"These changes are very real, and we're seeing them happen quickly," said Malin Pinsky, a biology professor at New Jersey's Rutgers University who studies ocean temperature change and was not involved in the research that resulted in the 99 percent statistic.
It is a rallying point for environmental activists, who see the response to the temperature rise and its impact on fisheries as a touchstone for the global debate about climate change.
"The warming is already here," said Jeff Young, a spokesman for Pew Charitable Trust's oceans project, which has campaigned in favor of restrictions on fishing for herring, another species leaving for colder water. "And we have to deal with it."
The rising waters in the Gulf — a big dent in the East Coast stretching from Massachusetts to Nova Scotia and New Brunswick — have interfered with the work of Diane Cowan, founder of the Lobster Conservancy, who has conducted lobster censuses in New England for 22 years.
The shore of a cove off Maine's Friendship Long Island has long been the best site on the East Coast to find baby lobsters, she said. Around 2007, she couldn't lift a rock without finding one, and usually found several.
But the rising sea has prevented her from getting there much since 2010, she said, because it's almost always underwater.
On a recent August morning, she made it to the site and found 19 young lobsters — far down from the huge colonies she found seven years ago, she said.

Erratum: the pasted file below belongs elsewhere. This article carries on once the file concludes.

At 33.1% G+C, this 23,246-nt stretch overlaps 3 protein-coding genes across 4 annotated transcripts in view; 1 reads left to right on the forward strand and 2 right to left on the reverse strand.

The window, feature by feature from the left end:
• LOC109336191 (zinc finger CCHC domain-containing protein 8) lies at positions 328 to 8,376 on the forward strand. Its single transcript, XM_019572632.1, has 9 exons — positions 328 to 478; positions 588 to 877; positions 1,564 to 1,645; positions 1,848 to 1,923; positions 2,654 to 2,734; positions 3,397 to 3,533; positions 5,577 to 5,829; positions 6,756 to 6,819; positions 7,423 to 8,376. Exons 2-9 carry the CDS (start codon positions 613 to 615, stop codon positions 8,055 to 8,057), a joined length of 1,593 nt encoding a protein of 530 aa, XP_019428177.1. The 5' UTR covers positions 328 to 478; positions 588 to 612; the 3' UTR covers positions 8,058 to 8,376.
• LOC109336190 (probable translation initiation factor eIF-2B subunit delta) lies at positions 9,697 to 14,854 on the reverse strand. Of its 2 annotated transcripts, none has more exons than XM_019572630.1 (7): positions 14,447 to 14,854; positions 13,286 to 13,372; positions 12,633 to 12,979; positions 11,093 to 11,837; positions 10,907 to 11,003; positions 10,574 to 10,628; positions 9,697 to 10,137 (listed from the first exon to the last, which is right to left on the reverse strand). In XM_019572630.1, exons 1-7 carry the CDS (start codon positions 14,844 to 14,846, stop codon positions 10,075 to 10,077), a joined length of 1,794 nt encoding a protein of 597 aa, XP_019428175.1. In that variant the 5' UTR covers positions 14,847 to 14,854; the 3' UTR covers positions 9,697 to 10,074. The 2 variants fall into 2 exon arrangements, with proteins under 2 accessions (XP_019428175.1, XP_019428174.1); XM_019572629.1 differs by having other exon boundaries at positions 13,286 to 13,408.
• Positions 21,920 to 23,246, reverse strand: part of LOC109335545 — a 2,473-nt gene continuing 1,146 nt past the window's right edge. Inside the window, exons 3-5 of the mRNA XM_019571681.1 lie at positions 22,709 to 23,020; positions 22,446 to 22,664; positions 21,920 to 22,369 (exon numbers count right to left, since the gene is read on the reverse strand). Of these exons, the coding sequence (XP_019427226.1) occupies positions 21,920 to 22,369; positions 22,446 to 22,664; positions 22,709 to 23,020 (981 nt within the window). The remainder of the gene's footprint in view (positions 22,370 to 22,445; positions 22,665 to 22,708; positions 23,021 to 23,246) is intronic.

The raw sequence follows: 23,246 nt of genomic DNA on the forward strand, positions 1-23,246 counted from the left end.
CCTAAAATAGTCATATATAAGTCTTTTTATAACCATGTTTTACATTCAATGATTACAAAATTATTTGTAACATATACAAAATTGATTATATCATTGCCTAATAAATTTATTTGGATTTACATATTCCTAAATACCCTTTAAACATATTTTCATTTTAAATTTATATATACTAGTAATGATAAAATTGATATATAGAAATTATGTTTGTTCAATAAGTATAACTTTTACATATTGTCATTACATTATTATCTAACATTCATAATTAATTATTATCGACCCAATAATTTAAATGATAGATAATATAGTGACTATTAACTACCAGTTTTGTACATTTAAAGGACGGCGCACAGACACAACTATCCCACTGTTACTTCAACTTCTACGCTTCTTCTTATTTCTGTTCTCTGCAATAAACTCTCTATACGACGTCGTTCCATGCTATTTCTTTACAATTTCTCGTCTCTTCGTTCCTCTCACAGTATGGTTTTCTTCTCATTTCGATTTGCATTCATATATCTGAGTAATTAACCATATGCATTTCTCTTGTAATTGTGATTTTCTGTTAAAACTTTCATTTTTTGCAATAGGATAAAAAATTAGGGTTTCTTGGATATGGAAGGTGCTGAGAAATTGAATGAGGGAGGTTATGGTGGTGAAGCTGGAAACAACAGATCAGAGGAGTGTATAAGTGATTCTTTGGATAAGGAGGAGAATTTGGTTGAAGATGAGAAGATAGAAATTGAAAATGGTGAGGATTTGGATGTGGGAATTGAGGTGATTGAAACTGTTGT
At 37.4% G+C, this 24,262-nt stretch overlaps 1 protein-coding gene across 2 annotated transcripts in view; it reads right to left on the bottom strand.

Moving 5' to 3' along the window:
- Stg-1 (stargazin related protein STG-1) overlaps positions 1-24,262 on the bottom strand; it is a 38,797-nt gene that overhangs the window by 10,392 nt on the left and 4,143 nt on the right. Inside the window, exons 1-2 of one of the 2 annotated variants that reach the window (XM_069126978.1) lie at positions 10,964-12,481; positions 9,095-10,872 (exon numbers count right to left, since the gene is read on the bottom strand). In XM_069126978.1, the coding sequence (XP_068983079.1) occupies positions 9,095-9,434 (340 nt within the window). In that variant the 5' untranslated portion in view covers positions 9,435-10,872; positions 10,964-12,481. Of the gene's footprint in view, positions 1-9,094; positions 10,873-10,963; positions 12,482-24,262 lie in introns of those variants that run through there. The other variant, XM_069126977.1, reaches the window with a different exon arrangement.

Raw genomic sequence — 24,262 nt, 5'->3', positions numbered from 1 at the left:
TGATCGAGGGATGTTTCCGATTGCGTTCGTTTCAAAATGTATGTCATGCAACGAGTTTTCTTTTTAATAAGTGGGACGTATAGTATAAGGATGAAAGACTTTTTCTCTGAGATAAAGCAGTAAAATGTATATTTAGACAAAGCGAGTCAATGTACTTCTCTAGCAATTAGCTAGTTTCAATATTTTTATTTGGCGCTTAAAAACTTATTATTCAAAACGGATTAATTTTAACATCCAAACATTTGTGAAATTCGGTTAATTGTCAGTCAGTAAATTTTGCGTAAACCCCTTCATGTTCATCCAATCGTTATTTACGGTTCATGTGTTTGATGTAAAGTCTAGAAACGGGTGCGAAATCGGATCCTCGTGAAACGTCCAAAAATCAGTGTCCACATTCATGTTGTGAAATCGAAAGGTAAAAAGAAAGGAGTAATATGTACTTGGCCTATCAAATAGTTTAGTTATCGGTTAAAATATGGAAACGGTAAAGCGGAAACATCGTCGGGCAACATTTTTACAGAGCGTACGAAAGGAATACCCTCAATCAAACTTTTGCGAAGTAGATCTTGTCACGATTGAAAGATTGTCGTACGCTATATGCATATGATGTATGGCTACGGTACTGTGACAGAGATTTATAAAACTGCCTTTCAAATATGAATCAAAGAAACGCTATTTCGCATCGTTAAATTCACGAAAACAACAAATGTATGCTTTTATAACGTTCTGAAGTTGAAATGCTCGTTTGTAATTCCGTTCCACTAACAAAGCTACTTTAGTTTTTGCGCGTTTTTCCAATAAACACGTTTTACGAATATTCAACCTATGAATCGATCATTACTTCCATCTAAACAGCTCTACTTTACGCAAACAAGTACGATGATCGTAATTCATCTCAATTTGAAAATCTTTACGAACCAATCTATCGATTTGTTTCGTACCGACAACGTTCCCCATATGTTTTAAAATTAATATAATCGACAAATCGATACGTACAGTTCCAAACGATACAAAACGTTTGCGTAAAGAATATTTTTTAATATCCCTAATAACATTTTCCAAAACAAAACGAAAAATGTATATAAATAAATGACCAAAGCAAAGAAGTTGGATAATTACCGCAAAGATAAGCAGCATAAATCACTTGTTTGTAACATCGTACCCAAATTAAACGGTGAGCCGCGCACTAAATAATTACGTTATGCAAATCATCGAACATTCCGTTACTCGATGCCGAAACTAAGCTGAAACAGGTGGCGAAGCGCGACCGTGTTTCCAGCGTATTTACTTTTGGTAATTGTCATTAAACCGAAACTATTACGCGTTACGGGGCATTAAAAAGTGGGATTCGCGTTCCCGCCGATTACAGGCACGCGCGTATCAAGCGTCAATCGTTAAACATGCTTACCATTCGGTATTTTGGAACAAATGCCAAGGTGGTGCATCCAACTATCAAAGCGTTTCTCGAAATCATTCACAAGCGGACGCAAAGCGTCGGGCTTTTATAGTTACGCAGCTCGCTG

"Things have changed dramatically," she said.
The rising sea is connected to the warming waters because higher temperatures make the water less dense, said Bob Steneck, a professor at the University of Maine's School of Marine Sciences.
Until 2004, Gulf temperatures were increasing by about 0.05 degrees per year since 1982, about in line with worldwide trends, said Andy Pershing, chief scientific officer at the Gulf of Maine Research Institute and the man behind the 99 percent figure. But then the pace accelerated to about a half-degree per year — nearly 10 times faster.
Scientists are not certain why. The rest of the oceans are also warming, albeit not as fast, as increased carbon dioxide in the air has contributed to rising temperatures, Pershing said.
"Atmospheric events" could be pushing additional heat into the Gulf, causing a "perfect storm" of conditions that combine to dramatically raise temperatures there, said Nick Record, a research scientist at the Bigelow Laboratory for Ocean Sciences, a Maine center for oceanography. Pershing and many peers agree.
Another possible cause, Pershing said, is that shifts in the Gulf stream, the Atlantic current that originates in the Gulf of Mexico and keeps Europe mild, warmed the ocean off the Northeast.
The Gulf of Maine's temperature is expected to rise more than 4 degrees by the end of the century, Pinsky said.